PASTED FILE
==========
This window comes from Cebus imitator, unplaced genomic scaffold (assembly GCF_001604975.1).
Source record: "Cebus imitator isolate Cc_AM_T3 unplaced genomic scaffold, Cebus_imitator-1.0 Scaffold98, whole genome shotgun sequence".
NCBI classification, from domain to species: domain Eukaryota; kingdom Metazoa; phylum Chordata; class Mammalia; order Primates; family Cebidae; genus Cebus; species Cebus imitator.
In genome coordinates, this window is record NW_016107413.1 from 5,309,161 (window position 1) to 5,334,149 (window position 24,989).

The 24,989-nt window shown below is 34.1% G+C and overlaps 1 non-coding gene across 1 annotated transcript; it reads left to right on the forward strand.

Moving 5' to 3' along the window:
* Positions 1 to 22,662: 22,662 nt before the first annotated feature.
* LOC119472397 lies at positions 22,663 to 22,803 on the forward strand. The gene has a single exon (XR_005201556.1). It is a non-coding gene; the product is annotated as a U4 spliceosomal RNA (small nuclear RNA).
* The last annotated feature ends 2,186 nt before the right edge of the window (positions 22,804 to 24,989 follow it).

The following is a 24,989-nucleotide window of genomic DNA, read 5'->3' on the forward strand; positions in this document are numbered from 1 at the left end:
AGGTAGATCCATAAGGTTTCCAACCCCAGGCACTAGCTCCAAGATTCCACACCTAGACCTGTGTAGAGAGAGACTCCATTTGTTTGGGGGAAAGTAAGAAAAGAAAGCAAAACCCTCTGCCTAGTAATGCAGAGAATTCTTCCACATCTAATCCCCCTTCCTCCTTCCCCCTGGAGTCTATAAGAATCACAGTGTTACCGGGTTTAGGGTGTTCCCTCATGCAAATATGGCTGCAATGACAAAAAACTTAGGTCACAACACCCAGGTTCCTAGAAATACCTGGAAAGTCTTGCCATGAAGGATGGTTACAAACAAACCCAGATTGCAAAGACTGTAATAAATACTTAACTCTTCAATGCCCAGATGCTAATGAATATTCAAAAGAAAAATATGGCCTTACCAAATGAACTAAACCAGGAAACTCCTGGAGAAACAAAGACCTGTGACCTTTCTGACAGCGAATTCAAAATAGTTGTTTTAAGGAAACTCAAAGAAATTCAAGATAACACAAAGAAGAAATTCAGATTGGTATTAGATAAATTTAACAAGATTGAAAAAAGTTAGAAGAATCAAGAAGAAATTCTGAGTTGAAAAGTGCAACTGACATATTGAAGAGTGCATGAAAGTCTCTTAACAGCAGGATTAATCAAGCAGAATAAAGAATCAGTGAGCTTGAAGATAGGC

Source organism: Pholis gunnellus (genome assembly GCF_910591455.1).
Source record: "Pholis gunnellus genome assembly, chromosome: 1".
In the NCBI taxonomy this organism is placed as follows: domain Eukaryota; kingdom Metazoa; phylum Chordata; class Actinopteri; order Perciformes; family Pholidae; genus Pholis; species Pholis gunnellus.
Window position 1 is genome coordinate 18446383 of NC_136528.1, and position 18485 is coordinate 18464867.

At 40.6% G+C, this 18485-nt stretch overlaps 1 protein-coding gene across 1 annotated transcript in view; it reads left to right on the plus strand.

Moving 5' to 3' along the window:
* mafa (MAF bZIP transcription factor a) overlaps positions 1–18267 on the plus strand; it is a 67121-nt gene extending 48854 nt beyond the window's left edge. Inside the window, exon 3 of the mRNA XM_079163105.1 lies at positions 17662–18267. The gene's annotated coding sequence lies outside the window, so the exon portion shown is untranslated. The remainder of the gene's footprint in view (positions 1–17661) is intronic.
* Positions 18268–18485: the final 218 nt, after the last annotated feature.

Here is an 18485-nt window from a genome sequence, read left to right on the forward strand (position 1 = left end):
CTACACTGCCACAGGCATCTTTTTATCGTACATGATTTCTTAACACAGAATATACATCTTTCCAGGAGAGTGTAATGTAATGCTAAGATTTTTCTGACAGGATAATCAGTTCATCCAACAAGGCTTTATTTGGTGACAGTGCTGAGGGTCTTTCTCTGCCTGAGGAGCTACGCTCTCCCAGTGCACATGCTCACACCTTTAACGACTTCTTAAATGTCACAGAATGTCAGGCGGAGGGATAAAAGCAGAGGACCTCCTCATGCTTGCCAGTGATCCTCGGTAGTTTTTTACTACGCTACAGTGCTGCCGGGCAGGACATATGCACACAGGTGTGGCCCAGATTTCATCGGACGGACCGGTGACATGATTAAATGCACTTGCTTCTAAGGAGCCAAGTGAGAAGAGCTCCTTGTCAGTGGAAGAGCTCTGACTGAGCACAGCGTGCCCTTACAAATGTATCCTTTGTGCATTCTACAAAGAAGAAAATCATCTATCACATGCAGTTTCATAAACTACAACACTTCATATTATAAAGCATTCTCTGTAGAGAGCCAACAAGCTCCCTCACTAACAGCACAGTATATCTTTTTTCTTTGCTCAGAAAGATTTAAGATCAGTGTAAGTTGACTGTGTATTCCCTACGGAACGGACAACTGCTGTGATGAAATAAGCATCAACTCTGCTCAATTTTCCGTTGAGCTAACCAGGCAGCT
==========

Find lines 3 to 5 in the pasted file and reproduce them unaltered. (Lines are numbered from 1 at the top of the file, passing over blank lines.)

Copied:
NCBI classification, from domain to species: domain Eukaryota; kingdom Metazoa; phylum Chordata; class Mammalia; order Primates; family Cebidae; genus Cebus; species Cebus imitator.
In genome coordinates, this window is record NW_016107413.1 from 5,309,161 (window position 1) to 5,334,149 (window position 24,989).

The 24,989-nt window shown below is 34.1% G+C and overlaps 1 non-coding gene across 1 annotated transcript; it reads left to right on the forward strand.